But there comes a point where we must draw the line. If pleasing others means contradicting  or compromising the doctrines of God’s word, we must stand for the truth. We can be people pleasers to a certain extent—and must to function in society—but there is a line we can’t cross lest we offend God. And it is much worse to offend him than others. We must remember even Jesus himself couldn’t please everyone. In fact, they crucified him because of what he taught.

Think of the church. People from different walks of life, backgrounds, and personalities comprise them. It’s a challenge to work together for the best interests of the church without our own personalities, attitudes, and prejudices getting in the way. But it’s our responsibility to work together. The point we cannot cross to please others is compromising God’s word. On occasion, we must agree to disagree without being disagreeable.

Speak God’s Message, Not Your Own

God gave Paul the message he preached. Paul is saying; “Let me make it perfectly clear. The Gospel I preach is not human either in nature or in authority. I did not invent it or alter it, nor did any other person.”

Paul’s message was divine in origin. Had Paul preached a message with an origin in humanity, it would have been a message of works. That was the message the Judaizers were preaching. A person had to work for their salvation. They had to obey traditions and ceremonies now outdated by the work of Christ. Paul preached a message of grace and peace through faith in Jesus Christ.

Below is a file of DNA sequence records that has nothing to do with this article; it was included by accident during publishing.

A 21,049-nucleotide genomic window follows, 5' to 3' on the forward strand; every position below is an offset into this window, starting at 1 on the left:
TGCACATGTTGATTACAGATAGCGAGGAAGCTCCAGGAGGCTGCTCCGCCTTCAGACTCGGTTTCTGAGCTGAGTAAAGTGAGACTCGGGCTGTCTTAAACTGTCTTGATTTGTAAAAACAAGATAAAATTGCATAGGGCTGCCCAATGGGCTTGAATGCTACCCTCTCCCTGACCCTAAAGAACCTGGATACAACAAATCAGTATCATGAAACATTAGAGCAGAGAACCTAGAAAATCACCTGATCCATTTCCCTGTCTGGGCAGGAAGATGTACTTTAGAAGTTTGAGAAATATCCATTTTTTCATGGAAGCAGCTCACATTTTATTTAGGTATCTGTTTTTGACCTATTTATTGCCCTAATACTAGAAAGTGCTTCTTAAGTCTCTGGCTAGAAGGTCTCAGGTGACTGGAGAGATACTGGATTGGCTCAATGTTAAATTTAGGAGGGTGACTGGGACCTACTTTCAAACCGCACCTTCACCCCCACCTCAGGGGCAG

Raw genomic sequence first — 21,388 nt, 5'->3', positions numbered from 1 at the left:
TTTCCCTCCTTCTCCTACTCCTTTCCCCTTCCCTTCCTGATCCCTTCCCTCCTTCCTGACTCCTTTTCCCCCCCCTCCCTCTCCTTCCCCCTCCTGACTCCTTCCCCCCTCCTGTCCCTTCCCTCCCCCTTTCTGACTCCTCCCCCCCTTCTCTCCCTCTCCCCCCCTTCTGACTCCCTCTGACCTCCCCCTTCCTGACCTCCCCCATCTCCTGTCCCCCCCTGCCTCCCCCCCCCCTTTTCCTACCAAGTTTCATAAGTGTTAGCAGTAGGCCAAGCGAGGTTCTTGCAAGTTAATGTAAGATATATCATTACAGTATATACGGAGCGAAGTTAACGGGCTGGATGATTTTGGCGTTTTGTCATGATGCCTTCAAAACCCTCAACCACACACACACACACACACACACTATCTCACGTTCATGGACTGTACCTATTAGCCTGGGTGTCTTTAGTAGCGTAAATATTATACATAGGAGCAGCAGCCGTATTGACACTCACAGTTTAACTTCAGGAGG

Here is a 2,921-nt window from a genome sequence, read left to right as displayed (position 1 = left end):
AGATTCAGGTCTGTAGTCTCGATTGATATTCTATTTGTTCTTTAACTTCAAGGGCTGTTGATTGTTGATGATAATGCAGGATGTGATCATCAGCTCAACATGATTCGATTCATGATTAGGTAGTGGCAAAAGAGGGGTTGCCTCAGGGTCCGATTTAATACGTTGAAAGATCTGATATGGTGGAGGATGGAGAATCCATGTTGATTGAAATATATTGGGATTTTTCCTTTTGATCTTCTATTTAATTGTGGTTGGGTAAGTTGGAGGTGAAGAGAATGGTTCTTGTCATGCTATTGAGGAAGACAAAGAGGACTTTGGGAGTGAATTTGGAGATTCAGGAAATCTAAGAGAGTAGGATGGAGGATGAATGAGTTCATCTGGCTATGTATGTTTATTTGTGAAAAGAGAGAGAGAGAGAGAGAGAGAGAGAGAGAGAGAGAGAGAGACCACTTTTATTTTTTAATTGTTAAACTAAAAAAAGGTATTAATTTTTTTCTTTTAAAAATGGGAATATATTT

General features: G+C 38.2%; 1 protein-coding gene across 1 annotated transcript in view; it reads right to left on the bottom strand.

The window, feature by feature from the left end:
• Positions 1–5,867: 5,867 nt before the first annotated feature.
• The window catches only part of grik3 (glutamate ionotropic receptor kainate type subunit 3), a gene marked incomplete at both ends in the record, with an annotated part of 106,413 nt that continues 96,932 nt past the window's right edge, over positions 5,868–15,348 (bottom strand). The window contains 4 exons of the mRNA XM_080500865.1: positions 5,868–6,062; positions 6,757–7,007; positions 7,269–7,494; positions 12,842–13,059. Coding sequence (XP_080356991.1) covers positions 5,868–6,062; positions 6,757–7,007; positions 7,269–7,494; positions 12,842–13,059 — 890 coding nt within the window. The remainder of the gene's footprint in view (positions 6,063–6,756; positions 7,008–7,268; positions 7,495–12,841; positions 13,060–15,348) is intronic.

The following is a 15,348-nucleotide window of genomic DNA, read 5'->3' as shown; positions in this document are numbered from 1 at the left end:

The reason man’s message is often one of works is because of pride. We must prove we are superior to the next person by way of comparison. If I do more, that makes me a better person. In our sinful state, the message of God, which says we experience God’s love freely through faith in his Son, offends us. Our pride makes us want to do something, but it’s nothing we can do to receive salvation other than freely believe. We can’t earn it through faithful attendance to God’s church, church membership, a vital prayer life, good deeds shown to others, or in any other way. God gives it freely to those who place their faith in him.

This instruction to speak God’s message was especially directed at the Judaizers who thought they were speaking God’s message, but really weren’t. Their message came mostly from rabbinical traditions. Their theology, standards, and ceremonies had roots in the Old Testament but were so diluted and distorted by their traditions and interpretations that the Judaism of the New Testament was largely received from man and not God. Scripture was a religious relic, not something deserving serious study or obedience. For the most part, what they tried to live by was man-made traditions, many of which contradicted Scripture. This is proven by the reinterpretation Jesus did during his earthly ministry. Many of his strongest rebukes were for the religious leaders, not the common sinners.

Paul himself was once caught up in this. He was trained at the rabbinical schools and was a Pharisee trained according to the strictest sect of the Jewish religion. After meeting the risen Savior, he discarded all this for true religion that pleased God. Paul had reason to boast of his Jewish accomplishments, but he didn’t because God showed him the error of his ways. He now counted all this as rubbish.